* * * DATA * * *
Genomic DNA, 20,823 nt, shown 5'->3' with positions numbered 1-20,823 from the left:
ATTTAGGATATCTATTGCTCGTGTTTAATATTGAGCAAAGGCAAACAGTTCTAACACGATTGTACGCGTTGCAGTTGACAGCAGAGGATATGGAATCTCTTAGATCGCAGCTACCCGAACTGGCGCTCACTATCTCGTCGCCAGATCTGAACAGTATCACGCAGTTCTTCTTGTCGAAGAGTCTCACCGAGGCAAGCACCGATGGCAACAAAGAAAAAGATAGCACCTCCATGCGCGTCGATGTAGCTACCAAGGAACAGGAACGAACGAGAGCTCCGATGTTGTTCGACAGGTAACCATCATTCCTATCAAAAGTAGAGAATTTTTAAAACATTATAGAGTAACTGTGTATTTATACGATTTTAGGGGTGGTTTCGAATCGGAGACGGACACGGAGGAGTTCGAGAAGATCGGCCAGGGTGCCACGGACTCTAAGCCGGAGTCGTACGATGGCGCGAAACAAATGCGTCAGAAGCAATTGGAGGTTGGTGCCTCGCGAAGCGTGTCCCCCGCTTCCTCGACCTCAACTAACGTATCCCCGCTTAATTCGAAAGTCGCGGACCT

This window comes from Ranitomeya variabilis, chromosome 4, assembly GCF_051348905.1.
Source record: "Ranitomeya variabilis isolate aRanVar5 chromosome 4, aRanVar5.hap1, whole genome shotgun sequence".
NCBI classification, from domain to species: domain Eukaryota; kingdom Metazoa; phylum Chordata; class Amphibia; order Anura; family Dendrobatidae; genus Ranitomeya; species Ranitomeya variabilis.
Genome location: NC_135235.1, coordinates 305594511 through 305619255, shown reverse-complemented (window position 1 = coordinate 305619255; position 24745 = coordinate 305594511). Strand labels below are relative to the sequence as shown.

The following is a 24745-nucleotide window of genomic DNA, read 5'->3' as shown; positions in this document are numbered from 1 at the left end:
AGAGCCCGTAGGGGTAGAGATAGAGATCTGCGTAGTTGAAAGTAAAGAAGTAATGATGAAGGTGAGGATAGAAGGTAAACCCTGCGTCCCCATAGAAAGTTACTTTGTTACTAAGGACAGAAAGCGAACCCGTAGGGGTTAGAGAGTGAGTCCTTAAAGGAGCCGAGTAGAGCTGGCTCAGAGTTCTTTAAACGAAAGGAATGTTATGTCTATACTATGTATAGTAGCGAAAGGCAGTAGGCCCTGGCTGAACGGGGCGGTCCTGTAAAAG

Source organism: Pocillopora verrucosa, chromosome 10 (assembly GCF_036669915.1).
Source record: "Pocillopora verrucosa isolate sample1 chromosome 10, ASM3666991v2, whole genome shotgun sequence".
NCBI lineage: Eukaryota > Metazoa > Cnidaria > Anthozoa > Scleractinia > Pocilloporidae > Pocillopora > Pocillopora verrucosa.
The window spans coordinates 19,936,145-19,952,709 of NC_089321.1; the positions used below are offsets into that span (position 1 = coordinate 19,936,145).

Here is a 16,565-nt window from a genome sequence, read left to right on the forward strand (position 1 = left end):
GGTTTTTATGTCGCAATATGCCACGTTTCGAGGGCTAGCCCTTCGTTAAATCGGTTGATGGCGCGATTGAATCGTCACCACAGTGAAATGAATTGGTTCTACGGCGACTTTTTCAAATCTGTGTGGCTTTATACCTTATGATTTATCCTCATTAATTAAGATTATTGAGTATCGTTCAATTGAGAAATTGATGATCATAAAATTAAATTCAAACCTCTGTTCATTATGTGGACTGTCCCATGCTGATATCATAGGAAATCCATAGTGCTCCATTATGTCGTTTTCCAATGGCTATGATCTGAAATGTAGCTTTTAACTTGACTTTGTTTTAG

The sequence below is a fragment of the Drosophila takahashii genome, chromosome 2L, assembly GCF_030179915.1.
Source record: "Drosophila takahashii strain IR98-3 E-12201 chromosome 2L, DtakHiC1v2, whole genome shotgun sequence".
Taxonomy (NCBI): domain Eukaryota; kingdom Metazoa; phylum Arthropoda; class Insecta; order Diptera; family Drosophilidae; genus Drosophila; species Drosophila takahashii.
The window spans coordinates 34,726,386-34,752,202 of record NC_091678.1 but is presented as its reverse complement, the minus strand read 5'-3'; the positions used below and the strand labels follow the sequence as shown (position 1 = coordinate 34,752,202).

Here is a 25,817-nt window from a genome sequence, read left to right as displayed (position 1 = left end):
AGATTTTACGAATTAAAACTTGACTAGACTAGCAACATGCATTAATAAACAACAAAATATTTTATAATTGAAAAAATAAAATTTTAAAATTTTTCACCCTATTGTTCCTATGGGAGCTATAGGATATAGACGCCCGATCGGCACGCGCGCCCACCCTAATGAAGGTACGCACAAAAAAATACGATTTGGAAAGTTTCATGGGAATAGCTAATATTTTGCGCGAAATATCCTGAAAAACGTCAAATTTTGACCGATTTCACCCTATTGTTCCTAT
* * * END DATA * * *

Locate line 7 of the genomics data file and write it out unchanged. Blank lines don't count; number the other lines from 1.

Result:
The following is a 24745-nucleotide window of genomic DNA, read 5'->3' as shown; positions in this document are numbered from 1 at the left end: